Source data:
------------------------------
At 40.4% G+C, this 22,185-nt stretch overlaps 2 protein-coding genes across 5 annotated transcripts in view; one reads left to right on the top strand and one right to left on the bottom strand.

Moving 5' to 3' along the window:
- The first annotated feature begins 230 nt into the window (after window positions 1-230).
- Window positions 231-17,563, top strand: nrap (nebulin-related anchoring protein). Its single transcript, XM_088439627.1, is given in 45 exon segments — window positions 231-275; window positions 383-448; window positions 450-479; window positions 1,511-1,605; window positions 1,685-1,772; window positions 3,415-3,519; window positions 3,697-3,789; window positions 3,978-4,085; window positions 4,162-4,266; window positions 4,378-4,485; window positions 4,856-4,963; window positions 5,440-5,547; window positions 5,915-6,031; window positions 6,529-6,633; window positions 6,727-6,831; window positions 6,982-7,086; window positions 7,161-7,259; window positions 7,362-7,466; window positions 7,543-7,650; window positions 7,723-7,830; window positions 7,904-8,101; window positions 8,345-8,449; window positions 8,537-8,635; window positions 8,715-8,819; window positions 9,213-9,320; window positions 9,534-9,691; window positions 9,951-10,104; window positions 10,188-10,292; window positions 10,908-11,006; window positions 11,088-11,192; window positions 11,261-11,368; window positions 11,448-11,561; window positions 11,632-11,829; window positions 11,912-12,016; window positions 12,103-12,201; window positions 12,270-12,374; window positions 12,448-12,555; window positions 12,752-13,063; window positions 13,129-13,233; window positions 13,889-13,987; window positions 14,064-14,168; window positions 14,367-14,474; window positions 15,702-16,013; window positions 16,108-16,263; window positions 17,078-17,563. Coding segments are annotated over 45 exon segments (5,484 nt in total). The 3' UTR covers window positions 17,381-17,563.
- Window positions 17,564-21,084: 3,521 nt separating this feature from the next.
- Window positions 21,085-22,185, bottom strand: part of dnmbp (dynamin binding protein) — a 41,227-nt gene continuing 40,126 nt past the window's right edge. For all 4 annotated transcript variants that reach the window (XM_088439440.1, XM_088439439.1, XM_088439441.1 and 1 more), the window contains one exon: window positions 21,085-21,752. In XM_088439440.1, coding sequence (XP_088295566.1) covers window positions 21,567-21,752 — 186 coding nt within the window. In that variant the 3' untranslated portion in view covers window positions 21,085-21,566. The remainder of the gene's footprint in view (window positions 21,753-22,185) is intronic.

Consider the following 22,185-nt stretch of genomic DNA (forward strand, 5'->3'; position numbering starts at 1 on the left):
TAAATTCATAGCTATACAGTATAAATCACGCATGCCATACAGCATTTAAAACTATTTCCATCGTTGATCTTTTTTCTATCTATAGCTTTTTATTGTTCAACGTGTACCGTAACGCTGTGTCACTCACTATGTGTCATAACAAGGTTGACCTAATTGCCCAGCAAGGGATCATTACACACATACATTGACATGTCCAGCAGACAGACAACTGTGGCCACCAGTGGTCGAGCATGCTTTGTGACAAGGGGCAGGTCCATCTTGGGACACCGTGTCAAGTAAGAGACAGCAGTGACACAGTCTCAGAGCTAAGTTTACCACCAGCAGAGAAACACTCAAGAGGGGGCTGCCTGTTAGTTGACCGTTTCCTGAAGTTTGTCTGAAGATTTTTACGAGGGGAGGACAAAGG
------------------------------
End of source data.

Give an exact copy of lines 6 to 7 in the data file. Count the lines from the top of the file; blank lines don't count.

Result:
- Window positions 21,085-22,185, bottom strand: part of dnmbp (dynamin binding protein) — a 41,227-nt gene continuing 40,126 nt past the window's right edge. For all 4 annotated transcript variants that reach the window (XM_088439440.1, XM_088439439.1, XM_088439441.1 and 1 more), the window contains one exon: window positions 21,085-21,752. In XM_088439440.1, coding sequence (XP_088295566.1) covers window positions 21,567-21,752 — 186 coding nt within the window. In that variant the 3' untranslated portion in view covers window positions 21,085-21,566. The remainder of the gene's footprint in view (window positions 21,753-22,185) is intronic.

Consider the following 22,185-nt stretch of genomic DNA (forward strand, 5'->3'; position numbering starts at 1 on the left):